Integrating the Budyko framework with the emerging hot spot analysis in local land use planning for regulating surface evapotranspiration ratio

Fan P. Y., Chun K. P., Mijic A., Tan M. L., Yetemen Ö.

JOURNAL OF ENVIRONMENTAL MANAGEMENT, vol.316, 2022 (SCI-Expanded) identifier identifier identifier

  • Publication Type: Article / Article
  • Volume: 316
  • Publication Date: 2022
  • Doi Number: 10.1016/j.jenvman.2022.115232
  • Journal Indexes: Science Citation Index Expanded (SCI-EXPANDED), Scopus, Academic Search Premier, International Bibliography of Social Sciences, PASCAL, Aerospace Database, Aqualine, Aquatic Science & Fisheries Abstracts (ASFA), BIOSIS, CAB Abstracts, Communication Abstracts, EMBASE, Environment Index, Geobase, Greenfile, Index Islamicus, MEDLINE, Metadex, Pollution Abstracts, Public Affairs Index, Veterinary Science Database, Civil Engineering Abstracts
  • Keywords: Land use strategies, Spatially-varied, Evapotranspiration ratio, Budyko framework, Dry and wet climates, CLIMATE, IMPACT, HETEROGENEITY, COVER, BASIN
  • Istanbul Technical University Affiliated: Yes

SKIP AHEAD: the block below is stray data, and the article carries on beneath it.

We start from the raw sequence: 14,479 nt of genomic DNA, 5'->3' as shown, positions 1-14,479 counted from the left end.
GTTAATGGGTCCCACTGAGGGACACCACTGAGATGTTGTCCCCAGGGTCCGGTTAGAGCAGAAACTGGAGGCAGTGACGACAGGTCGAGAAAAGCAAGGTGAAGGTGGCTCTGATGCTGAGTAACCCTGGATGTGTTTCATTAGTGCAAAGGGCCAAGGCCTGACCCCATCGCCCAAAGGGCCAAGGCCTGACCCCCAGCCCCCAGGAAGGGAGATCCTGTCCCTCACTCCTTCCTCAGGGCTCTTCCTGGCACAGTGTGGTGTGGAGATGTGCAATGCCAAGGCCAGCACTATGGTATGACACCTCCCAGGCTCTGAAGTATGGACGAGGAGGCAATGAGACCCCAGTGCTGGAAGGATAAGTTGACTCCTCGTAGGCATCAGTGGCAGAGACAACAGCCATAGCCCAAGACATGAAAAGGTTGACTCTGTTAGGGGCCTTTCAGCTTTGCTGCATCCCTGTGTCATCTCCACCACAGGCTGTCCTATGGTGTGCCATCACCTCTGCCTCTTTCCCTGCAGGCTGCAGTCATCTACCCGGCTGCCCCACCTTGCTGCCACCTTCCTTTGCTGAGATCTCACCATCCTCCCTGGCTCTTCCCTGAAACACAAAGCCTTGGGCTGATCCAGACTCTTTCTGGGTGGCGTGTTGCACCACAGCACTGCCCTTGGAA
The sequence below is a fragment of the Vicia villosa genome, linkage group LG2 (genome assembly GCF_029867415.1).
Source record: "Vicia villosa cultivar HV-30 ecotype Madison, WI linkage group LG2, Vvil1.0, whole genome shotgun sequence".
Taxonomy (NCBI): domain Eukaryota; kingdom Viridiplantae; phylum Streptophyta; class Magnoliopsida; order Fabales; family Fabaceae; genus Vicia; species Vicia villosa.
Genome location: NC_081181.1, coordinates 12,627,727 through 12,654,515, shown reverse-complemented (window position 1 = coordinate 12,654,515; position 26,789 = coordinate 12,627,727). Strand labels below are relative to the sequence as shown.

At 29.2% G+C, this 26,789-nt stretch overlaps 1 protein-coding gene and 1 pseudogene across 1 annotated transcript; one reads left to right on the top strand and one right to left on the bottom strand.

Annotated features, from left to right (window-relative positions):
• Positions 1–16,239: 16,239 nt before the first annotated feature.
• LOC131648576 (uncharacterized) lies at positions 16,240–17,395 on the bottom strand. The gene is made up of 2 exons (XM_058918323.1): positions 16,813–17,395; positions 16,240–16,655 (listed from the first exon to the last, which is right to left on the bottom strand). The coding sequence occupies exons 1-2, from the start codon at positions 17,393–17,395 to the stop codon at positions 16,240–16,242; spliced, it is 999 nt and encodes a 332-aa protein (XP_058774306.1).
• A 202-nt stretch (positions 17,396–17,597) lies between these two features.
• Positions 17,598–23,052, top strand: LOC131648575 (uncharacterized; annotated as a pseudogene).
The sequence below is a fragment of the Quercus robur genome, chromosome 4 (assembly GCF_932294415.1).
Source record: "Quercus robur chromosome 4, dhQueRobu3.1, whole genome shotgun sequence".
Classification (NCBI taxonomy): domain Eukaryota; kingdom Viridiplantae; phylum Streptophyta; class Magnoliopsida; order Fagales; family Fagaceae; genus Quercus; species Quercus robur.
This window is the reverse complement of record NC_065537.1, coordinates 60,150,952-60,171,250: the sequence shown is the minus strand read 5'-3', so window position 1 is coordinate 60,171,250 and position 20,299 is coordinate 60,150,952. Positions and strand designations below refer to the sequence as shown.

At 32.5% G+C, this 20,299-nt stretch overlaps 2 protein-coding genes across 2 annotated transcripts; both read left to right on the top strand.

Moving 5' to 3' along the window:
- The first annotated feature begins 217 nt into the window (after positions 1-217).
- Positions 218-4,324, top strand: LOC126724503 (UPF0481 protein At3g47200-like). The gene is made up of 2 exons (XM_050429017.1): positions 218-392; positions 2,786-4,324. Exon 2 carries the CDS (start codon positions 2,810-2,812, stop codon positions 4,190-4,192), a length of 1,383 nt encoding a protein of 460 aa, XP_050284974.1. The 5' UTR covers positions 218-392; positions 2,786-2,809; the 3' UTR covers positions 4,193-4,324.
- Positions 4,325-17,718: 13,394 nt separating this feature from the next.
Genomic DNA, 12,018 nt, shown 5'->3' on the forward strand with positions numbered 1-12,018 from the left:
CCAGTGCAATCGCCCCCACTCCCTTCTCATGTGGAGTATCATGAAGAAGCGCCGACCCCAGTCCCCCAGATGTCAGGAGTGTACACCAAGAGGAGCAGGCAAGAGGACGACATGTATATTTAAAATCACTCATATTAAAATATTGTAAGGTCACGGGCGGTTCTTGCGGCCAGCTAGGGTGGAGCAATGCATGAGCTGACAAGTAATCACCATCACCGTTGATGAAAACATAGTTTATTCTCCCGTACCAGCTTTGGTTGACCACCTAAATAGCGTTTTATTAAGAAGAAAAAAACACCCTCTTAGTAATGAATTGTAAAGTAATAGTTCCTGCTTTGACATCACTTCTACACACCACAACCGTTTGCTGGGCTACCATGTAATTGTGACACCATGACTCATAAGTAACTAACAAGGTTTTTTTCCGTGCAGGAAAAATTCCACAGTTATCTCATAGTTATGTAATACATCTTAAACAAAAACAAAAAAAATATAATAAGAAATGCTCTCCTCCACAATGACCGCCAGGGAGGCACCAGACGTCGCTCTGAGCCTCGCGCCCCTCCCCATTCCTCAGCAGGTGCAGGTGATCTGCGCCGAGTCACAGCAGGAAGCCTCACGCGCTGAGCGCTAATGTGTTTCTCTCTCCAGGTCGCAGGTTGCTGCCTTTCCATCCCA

Land use planning regulates surface hydrological processes by adjusting land properties with varied evapotranspiration ratios. However, a dearth of empirical spatial information hampers the regulation of place-specific hydrological processes. Therefore, this study proposed a Local Land Use Planning framework for EvapoTranspiration Ratio regulations (ETR-LLUP), which was tested for the developments of spatially-varied land use strategies in the Dongjiang River Basin (DRB) in Southern China. With the first attempt at integrating the Emerging Hot Spots Analysis (EHSA) with the Budyko framework, the spatiotemporal trends of evapotranspiration ratios based on evaporative index and dryness index, from 1992 to 2018, were illustrated. Then, representative land-cover types in each sub-basin were defined using Geographically Weighted Principal Component Analysis, in two wet years (1998 and 2016) and three dry years (2004, 2009, and 2018), which in turn were identified using the Standard Precipitation Index. Finally, Geographically Weighted Regressions (GWRs) were used to detect spatially-varied relationships between land-cover proportions and evaporative index in both dry and wet climates. Results showed that the DRB was consistently a water-limited region from 1992 to 2018, and the situation was getting worse. We also identified the upper DRB as hotspots for hydrological management. Forests and croplands experienced increasingly water stress compared to other vegetation types. More importantly, the spatial results of GWR models enabled us to adjust basin land use by 1) expanding and contracting a combination of 'mosaic natural vegetation' and 'broadleaved deciduous trees' in the western and eastern parts of the basin, respectively; and 2) increasing 'broadleaved evergreen trees' in the upstream parts of the basin. These spatially-varied land use strategies based on the ETR-LLUP framework allow for place-specific hydrological management during both dry and wet climates.